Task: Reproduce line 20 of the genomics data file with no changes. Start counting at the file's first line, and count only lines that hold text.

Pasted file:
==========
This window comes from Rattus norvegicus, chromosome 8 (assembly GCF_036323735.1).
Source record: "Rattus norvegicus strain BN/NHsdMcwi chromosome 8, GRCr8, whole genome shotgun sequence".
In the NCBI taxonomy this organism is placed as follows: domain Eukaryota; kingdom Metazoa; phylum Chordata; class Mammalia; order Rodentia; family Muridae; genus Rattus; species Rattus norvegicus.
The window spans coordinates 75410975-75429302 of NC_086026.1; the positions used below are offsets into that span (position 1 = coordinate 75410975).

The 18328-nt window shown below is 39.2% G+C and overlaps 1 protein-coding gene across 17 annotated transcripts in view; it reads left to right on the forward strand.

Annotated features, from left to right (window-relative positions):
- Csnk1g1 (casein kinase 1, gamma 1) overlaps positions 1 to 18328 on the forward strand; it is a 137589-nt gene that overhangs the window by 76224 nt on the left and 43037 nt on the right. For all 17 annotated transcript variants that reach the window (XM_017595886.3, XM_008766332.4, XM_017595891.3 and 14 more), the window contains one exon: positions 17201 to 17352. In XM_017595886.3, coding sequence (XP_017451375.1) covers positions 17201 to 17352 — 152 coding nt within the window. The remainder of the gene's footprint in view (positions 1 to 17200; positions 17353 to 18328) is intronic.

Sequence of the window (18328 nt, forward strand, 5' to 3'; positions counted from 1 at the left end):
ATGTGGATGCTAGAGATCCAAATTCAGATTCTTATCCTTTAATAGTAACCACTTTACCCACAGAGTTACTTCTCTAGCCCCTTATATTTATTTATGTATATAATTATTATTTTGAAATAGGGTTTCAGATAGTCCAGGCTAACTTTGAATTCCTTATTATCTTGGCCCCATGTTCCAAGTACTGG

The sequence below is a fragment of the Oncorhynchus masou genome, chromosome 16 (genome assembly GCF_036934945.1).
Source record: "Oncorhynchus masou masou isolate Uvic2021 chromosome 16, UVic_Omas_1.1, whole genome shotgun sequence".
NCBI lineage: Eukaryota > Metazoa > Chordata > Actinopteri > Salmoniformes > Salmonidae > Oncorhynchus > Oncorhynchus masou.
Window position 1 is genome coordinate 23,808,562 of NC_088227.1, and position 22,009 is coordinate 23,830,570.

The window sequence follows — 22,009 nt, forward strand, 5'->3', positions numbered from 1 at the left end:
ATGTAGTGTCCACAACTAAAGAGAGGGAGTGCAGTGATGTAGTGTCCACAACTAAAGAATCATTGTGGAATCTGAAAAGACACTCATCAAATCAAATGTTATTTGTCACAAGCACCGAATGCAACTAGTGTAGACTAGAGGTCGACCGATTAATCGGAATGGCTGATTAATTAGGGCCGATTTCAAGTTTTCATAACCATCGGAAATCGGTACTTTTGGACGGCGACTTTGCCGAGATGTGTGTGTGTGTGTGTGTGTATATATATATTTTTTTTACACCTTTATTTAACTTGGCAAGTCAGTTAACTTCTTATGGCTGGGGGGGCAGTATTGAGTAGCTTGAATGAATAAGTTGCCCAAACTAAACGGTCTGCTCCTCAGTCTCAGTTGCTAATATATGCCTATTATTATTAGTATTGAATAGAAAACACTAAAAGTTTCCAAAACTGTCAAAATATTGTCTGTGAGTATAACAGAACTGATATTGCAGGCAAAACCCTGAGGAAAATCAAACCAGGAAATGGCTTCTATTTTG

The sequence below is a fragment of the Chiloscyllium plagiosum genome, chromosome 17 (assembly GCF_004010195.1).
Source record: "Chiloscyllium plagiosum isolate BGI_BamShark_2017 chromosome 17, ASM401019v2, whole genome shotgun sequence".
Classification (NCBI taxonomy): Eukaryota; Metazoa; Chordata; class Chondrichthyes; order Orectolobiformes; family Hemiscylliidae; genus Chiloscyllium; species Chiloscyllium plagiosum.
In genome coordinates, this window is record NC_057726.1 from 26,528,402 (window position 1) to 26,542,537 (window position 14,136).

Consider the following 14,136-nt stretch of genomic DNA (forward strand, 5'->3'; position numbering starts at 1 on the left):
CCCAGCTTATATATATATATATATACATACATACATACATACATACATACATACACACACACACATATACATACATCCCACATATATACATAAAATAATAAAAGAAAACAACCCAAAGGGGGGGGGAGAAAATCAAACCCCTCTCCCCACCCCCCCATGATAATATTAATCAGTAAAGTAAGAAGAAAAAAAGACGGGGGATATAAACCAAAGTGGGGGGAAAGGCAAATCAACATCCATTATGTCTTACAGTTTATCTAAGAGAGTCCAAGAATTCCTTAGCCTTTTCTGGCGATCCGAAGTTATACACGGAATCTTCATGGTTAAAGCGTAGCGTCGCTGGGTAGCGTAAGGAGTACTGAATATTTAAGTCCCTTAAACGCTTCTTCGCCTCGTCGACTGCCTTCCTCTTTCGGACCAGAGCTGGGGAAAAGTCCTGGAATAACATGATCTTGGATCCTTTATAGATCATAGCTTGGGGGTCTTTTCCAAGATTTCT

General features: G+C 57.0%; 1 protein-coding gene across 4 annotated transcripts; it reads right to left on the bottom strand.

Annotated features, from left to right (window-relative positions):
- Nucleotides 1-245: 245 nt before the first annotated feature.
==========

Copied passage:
Consider the following 14,136-nt stretch of genomic DNA (forward strand, 5'->3'; position numbering starts at 1 on the left):